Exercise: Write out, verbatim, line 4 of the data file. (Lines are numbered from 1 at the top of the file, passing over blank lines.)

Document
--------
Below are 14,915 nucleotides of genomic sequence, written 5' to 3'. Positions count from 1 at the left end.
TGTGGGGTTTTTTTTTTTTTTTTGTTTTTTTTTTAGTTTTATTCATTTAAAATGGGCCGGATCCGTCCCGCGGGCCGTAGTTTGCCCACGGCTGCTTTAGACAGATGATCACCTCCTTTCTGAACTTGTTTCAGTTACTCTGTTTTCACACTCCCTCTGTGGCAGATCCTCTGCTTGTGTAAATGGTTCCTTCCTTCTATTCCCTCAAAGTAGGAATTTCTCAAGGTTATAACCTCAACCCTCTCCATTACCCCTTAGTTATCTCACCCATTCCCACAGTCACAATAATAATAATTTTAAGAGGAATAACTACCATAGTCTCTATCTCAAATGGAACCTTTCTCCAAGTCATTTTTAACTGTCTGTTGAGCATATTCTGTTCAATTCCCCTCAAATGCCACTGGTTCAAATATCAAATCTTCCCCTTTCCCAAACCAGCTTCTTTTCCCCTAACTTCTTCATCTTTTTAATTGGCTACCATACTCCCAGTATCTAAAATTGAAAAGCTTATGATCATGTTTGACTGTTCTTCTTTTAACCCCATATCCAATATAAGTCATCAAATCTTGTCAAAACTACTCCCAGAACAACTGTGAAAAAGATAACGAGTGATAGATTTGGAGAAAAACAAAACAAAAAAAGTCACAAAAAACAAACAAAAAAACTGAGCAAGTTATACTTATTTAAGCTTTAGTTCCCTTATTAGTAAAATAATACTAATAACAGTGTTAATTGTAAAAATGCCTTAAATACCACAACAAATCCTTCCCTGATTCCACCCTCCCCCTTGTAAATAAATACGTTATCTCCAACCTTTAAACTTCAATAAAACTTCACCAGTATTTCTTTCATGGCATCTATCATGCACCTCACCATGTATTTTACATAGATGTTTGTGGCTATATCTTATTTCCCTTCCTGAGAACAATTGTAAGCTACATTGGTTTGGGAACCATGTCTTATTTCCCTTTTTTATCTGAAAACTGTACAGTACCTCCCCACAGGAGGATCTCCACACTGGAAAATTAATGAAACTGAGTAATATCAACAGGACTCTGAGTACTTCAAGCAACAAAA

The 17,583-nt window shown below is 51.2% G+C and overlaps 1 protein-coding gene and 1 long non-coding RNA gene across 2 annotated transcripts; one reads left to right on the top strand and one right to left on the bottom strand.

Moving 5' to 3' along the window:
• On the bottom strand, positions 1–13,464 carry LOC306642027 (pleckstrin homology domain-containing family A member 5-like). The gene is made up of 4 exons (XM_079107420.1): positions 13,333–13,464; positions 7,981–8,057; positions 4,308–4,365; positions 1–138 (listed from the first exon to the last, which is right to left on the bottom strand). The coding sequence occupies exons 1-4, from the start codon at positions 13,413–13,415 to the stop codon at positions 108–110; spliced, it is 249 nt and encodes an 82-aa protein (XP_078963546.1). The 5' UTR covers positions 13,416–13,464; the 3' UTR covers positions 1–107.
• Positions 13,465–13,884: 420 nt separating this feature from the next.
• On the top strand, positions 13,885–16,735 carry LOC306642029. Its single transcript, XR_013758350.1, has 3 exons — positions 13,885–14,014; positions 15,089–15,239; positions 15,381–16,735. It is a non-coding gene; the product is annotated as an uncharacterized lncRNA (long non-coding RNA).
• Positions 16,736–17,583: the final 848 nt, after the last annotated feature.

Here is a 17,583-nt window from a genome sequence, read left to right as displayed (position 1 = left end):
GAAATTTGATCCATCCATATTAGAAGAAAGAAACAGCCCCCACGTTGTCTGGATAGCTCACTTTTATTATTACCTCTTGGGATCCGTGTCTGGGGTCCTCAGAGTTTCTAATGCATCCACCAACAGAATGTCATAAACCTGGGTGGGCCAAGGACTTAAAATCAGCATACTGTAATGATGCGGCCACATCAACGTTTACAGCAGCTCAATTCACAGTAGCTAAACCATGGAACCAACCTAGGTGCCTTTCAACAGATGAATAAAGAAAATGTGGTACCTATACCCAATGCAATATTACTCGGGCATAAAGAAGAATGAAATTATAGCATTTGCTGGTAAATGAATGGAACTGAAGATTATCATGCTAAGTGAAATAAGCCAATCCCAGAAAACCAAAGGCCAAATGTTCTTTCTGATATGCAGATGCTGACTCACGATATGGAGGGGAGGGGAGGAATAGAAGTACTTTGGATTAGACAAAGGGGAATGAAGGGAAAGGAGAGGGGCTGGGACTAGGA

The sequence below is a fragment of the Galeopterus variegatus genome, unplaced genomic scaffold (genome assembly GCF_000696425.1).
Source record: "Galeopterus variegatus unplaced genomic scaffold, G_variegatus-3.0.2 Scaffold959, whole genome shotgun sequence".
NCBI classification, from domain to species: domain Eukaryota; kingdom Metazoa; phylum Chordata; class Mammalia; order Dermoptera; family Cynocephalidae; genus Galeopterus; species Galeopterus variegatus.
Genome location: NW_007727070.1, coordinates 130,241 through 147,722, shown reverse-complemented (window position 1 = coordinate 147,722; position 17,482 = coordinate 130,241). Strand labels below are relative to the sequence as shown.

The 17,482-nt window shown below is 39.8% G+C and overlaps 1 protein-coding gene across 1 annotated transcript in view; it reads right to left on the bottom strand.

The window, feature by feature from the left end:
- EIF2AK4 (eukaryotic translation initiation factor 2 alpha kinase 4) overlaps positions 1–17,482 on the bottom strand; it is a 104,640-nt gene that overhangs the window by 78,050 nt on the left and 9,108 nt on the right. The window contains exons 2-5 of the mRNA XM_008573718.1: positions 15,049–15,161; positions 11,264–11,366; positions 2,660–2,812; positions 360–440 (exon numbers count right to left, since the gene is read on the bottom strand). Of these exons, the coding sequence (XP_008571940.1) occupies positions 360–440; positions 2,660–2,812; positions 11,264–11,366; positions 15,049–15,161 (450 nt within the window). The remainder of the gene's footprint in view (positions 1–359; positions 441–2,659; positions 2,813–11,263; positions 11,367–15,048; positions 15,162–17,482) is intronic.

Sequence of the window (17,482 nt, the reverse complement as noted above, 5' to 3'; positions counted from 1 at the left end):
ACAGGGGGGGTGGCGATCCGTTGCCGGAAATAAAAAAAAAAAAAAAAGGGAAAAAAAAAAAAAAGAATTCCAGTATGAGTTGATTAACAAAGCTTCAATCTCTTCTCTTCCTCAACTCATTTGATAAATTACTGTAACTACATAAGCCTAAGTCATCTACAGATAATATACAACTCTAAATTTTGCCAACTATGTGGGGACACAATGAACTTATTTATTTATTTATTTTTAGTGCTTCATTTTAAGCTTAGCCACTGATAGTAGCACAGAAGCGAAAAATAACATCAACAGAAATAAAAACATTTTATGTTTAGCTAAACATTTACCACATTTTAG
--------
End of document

Moving 5' to 3' along the window: